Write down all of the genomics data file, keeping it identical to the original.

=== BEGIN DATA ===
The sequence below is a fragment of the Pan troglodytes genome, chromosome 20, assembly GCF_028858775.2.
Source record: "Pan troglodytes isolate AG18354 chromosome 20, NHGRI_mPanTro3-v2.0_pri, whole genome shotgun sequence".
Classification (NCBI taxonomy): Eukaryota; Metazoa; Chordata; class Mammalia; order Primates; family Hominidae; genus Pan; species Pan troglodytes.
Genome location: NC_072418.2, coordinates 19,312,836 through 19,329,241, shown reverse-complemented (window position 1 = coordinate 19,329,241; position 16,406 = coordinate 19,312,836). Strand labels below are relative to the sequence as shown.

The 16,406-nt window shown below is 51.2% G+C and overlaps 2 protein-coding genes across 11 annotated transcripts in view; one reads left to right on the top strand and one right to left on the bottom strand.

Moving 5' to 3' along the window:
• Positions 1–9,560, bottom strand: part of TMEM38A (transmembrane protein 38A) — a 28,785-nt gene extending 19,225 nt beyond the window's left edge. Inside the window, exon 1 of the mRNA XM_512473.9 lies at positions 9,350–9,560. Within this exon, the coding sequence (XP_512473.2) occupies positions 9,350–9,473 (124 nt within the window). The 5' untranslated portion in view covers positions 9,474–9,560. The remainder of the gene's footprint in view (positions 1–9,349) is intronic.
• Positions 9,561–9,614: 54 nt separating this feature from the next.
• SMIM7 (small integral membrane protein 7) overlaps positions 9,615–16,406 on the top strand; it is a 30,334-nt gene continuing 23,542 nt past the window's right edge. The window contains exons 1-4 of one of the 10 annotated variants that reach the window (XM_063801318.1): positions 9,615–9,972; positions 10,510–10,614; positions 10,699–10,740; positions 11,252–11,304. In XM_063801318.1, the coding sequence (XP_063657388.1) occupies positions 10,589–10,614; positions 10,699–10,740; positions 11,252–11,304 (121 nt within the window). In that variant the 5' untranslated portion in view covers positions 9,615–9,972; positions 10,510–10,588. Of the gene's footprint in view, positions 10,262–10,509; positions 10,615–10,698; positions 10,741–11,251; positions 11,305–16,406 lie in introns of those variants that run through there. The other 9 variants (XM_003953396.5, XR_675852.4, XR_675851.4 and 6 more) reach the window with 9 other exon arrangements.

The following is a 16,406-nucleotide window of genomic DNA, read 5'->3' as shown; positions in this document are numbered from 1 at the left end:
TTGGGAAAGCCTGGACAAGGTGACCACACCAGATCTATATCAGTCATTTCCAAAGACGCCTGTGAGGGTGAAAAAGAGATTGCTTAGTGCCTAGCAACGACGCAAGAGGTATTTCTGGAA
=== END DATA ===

The sequence below is a fragment of the Pan troglodytes genome, chromosome 20, assembly GCF_028858775.2.
Source record: "Pan troglodytes isolate AG18354 chromosome 20, NHGRI_mPanTro3-v2.0_pri, whole genome shotgun sequence".
Classification (NCBI taxonomy): Eukaryota; Metazoa; Chordata; class Mammalia; order Primates; family Hominidae; genus Pan; species Pan troglodytes.
Genome location: NC_072418.2, coordinates 19,312,836 through 19,329,241, shown reverse-complemented (window position 1 = coordinate 19,329,241; position 16,406 = coordinate 19,312,836). Strand labels below are relative to the sequence as shown.

The 16,406-nt window shown below is 51.2% G+C and overlaps 2 protein-coding genes across 11 annotated transcripts in view; one reads left to right on the top strand and one right to left on the bottom strand.

Moving 5' to 3' along the window:
• Positions 1–9,560, bottom strand: part of TMEM38A (transmembrane protein 38A) — a 28,785-nt gene extending 19,225 nt beyond the window's left edge. Inside the window, exon 1 of the mRNA XM_512473.9 lies at positions 9,350–9,560. Within this exon, the coding sequence (XP_512473.2) occupies positions 9,350–9,473 (124 nt within the window). The 5' untranslated portion in view covers positions 9,474–9,560. The remainder of the gene's footprint in view (positions 1–9,349) is intronic.
• Positions 9,561–9,614: 54 nt separating this feature from the next.
• SMIM7 (small integral membrane protein 7) overlaps positions 9,615–16,406 on the top strand; it is a 30,334-nt gene continuing 23,542 nt past the window's right edge. The window contains exons 1-4 of one of the 10 annotated variants that reach the window (XM_063801318.1): positions 9,615–9,972; positions 10,510–10,614; positions 10,699–10,740; positions 11,252–11,304. In XM_063801318.1, the coding sequence (XP_063657388.1) occupies positions 10,589–10,614; positions 10,699–10,740; positions 11,252–11,304 (121 nt within the window). In that variant the 5' untranslated portion in view covers positions 9,615–9,972; positions 10,510–10,588. Of the gene's footprint in view, positions 10,262–10,509; positions 10,615–10,698; positions 10,741–11,251; positions 11,305–16,406 lie in introns of those variants that run through there. The other 9 variants (XM_003953396.5, XR_675852.4, XR_675851.4 and 6 more) reach the window with 9 other exon arrangements.

The following is a 16,406-nucleotide window of genomic DNA, read 5'->3' as shown; positions in this document are numbered from 1 at the left end:
TTGGGAAAGCCTGGACAAGGTGACCACACCAGATCTATATCAGTCATTTCCAAAGACGCCTGTGAGGGTGAAAAAGAGATTGCTTAGTGCCTAGCAACGACGCAAGAGGTATTTCTGGAA